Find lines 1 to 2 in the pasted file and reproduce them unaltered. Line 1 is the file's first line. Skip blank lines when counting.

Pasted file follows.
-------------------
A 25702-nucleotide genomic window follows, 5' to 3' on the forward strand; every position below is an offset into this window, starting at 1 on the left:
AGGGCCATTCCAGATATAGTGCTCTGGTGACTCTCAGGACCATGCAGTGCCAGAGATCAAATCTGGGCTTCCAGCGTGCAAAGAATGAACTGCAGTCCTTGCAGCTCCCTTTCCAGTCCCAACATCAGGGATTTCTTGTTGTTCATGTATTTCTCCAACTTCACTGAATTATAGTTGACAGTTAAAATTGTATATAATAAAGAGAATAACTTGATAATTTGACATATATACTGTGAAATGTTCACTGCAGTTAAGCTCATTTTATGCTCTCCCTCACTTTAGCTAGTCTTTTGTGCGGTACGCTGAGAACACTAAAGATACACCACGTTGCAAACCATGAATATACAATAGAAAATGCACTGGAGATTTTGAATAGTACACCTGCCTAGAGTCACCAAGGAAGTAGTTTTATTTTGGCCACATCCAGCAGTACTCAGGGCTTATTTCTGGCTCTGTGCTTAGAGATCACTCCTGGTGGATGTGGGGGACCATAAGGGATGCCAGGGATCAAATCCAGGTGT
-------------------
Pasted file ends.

A 25702-nucleotide genomic window follows, 5' to 3' on the forward strand; every position below is an offset into this window, starting at 1 on the left:
AGGGCCATTCCAGATATAGTGCTCTGGTGACTCTCAGGACCATGCAGTGCCAGAGATCAAATCTGGGCTTCCAGCGTGCAAAGAATGAACTGCAGTCCTTGCAGCTCCCTTTCCAGTCCCAACATCAGGGATTTCTTGTTGTTCATGTATTTCTCCAACTTCACTGAATTATAGTTGACAGTTAAAATTGTATATAATAAAGAGAATAACTTGATAATTTGACATATATACTGTGAAATGTTCACTGCAGTTAAGCTCATTTTATGCTCTCCCTCACTTTAGCTAGTCTTTTGTGCGGTACGCTGAGAACACTAAAGATACACCACGTTGCAAACCATGAATATACAATAGAAAATGCACTGGAGATTTTGAATAGTACACCTGCCTAGAGTCACCAAGGAAGTAGTTTTATTTTGGCCACATCCAGCAGTACTCAGGGCTTATTTCTGGCTCTGTGCTTAGAGATCACTCCTGGTGGATGTGGGGGACCATAAGGGATGCCAGGGATCAAATCCAGGTGT